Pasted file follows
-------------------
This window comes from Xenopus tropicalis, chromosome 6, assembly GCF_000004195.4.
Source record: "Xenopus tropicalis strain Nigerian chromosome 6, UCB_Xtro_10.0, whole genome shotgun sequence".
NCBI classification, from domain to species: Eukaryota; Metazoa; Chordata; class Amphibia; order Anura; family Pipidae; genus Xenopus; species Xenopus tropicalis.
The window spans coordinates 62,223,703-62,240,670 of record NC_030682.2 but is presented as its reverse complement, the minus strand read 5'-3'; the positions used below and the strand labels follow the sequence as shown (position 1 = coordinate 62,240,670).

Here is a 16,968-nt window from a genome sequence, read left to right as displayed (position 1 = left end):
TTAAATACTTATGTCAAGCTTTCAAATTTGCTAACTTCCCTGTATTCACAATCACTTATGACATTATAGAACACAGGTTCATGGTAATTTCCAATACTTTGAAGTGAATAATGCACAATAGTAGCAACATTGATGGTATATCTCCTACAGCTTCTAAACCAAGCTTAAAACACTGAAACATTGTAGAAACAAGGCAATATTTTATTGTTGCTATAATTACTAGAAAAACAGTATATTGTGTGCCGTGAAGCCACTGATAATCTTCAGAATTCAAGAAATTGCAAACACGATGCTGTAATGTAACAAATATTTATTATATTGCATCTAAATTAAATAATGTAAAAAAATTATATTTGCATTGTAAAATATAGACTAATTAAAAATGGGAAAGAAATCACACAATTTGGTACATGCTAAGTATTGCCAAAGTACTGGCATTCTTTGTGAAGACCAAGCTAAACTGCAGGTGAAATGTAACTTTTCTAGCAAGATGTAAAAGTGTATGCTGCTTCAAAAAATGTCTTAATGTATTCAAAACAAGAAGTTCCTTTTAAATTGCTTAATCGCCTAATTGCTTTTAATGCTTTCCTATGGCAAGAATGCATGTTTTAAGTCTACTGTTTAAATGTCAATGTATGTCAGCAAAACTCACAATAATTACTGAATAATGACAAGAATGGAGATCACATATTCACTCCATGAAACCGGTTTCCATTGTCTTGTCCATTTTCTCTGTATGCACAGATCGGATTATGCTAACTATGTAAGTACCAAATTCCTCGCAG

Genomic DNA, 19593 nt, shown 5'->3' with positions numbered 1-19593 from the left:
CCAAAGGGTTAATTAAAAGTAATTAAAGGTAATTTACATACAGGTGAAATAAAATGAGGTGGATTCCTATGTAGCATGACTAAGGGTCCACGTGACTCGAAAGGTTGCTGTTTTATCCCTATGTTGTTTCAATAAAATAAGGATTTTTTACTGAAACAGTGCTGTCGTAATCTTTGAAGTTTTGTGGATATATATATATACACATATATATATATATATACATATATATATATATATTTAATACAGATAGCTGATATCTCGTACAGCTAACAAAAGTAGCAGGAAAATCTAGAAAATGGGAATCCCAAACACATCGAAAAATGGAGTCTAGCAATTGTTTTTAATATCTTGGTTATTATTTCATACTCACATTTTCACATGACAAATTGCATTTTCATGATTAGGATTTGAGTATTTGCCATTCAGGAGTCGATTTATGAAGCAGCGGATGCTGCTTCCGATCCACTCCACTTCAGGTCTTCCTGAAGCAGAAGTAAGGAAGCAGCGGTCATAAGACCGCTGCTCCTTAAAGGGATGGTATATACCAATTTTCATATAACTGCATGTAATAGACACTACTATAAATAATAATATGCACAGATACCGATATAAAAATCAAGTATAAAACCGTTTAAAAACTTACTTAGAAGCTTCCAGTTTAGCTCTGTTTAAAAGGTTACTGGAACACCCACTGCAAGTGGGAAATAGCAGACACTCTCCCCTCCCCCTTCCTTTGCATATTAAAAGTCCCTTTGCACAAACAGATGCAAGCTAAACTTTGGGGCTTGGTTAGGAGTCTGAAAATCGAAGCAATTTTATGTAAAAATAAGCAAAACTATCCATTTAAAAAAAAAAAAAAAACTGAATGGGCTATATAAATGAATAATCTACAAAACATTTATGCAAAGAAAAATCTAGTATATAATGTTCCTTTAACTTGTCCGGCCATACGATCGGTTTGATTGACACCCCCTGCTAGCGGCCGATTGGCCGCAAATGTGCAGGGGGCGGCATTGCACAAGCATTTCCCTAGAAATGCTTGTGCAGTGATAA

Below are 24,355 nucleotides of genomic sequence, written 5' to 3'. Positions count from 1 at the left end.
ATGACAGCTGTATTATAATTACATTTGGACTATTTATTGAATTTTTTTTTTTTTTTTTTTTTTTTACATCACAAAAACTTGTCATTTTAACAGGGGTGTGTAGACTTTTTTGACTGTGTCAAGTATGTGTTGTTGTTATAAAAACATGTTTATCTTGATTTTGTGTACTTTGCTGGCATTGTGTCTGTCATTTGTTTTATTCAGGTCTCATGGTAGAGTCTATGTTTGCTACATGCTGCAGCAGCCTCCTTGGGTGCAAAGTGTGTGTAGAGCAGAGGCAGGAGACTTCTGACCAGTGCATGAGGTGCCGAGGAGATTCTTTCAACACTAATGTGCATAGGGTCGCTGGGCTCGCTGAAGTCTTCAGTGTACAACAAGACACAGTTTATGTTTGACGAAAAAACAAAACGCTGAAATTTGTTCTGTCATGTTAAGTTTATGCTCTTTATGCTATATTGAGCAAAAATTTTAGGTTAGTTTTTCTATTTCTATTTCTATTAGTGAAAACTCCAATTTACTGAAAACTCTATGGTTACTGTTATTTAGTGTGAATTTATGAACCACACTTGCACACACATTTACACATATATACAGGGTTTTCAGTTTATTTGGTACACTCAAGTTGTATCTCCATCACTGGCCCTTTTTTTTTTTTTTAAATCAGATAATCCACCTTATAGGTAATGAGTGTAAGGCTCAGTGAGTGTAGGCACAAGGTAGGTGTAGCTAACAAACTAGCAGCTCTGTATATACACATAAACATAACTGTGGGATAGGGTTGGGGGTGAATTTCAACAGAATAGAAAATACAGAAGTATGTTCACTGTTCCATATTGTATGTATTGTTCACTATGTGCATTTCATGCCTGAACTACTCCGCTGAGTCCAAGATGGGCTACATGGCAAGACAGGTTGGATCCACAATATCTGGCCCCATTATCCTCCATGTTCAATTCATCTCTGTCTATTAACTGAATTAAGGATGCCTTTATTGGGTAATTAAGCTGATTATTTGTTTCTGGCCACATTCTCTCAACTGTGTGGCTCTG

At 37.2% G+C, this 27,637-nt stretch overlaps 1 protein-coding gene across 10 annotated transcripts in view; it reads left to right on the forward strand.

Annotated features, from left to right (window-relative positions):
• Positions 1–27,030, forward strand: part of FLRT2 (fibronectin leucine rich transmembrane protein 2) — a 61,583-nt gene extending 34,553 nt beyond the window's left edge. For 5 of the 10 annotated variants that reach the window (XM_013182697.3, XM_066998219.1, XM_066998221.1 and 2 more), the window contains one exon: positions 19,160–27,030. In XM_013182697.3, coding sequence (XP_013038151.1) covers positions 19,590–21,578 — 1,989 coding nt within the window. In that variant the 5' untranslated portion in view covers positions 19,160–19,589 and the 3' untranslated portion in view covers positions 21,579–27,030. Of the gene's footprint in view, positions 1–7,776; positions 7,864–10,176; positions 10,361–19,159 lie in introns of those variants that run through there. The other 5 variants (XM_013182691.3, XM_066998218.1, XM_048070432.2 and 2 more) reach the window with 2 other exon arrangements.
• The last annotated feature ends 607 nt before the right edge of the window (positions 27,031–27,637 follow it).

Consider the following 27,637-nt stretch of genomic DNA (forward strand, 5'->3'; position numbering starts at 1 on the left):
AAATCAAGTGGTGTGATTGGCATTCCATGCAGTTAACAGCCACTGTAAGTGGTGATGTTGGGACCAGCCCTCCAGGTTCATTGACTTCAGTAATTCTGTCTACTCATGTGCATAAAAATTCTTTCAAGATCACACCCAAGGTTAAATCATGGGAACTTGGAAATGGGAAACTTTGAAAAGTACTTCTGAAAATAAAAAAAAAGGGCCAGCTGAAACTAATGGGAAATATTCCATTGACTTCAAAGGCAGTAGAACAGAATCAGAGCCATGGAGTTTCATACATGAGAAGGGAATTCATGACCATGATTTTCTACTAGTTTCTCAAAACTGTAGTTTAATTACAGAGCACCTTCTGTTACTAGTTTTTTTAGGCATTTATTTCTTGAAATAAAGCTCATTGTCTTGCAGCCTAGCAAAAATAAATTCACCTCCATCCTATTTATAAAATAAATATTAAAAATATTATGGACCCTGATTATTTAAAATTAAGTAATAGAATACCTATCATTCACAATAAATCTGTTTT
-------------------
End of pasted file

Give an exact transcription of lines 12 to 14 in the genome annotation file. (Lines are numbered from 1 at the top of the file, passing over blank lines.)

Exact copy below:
Annotated features, from left to right (window-relative positions):
• Positions 1–27,030, forward strand: part of FLRT2 (fibronectin leucine rich transmembrane protein 2) — a 61,583-nt gene extending 34,553 nt beyond the window's left edge. For 5 of the 10 annotated variants that reach the window (XM_013182697.3, XM_066998219.1, XM_066998221.1 and 2 more), the window contains one exon: positions 19,160–27,030. In XM_013182697.3, coding sequence (XP_013038151.1) covers positions 19,590–21,578 — 1,989 coding nt within the window. In that variant the 5' untranslated portion in view covers positions 19,160–19,589 and the 3' untranslated portion in view covers positions 21,579–27,030. Of the gene's footprint in view, positions 1–7,776; positions 7,864–10,176; positions 10,361–19,159 lie in introns of those variants that run through there. The other 5 variants (XM_013182691.3, XM_066998218.1, XM_048070432.2 and 2 more) reach the window with 2 other exon arrangements.
• The last annotated feature ends 607 nt before the right edge of the window (positions 27,031–27,637 follow it).